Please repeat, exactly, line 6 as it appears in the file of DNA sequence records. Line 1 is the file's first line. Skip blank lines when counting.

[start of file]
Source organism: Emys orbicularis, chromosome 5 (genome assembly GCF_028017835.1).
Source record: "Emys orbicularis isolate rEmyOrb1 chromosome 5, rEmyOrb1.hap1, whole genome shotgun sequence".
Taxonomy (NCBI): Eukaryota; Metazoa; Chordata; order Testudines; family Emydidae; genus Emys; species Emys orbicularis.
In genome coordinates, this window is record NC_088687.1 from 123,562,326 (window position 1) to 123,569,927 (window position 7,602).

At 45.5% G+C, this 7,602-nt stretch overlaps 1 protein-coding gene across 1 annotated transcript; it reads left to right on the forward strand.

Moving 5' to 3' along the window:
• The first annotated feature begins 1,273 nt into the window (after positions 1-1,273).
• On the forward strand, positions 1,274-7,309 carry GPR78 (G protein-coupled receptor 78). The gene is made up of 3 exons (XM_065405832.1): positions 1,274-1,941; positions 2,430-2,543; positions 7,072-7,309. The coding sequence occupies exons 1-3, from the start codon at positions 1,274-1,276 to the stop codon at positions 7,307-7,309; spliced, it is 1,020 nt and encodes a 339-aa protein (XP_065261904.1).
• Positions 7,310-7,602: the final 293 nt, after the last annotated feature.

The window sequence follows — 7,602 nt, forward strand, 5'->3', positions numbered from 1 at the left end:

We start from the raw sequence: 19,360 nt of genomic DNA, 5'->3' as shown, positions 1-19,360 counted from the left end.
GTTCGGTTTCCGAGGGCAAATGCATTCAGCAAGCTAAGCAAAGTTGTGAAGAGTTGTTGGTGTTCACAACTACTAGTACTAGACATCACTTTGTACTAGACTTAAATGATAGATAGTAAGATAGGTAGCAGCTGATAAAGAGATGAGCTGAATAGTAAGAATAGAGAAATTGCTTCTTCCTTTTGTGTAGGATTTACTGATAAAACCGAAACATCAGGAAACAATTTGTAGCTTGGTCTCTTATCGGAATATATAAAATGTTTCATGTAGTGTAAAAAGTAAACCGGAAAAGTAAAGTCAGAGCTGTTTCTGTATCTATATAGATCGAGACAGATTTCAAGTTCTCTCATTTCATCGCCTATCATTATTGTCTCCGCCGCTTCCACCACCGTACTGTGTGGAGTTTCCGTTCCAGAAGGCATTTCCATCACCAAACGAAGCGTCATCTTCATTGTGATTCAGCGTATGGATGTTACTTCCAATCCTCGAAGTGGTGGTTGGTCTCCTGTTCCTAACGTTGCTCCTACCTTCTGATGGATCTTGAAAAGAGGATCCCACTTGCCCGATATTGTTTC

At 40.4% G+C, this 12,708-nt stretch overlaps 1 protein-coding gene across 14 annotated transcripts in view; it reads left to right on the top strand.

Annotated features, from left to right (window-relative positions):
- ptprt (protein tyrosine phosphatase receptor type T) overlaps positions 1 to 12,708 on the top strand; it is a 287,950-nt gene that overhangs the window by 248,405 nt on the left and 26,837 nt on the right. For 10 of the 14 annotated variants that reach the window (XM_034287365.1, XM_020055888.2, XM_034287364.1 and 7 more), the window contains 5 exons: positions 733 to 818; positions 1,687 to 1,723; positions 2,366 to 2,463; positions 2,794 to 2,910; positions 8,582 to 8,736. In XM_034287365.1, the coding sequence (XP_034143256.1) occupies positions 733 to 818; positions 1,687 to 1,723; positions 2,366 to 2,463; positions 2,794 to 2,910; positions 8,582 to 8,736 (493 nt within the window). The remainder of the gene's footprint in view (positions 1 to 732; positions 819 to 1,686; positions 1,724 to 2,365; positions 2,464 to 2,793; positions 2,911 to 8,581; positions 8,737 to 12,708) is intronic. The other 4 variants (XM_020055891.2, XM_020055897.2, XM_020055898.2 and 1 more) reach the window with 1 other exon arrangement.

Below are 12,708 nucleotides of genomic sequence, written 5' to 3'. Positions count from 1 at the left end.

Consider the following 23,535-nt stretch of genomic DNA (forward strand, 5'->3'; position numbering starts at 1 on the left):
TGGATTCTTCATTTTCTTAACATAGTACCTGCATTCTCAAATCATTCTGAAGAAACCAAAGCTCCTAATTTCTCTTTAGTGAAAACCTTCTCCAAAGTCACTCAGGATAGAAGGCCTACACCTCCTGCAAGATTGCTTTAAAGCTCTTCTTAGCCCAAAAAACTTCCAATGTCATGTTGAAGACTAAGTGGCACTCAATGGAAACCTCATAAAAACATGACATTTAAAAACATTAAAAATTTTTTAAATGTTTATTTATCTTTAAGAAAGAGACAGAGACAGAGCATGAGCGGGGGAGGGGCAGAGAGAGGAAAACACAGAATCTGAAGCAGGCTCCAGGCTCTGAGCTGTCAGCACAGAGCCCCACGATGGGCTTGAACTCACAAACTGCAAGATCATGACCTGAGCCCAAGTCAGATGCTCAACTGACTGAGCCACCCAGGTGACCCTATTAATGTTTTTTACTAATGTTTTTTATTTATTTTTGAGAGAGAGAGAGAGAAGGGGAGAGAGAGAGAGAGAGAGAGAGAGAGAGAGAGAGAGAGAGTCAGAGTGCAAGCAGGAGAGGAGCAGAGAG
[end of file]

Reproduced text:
Moving 5' to 3' along the window: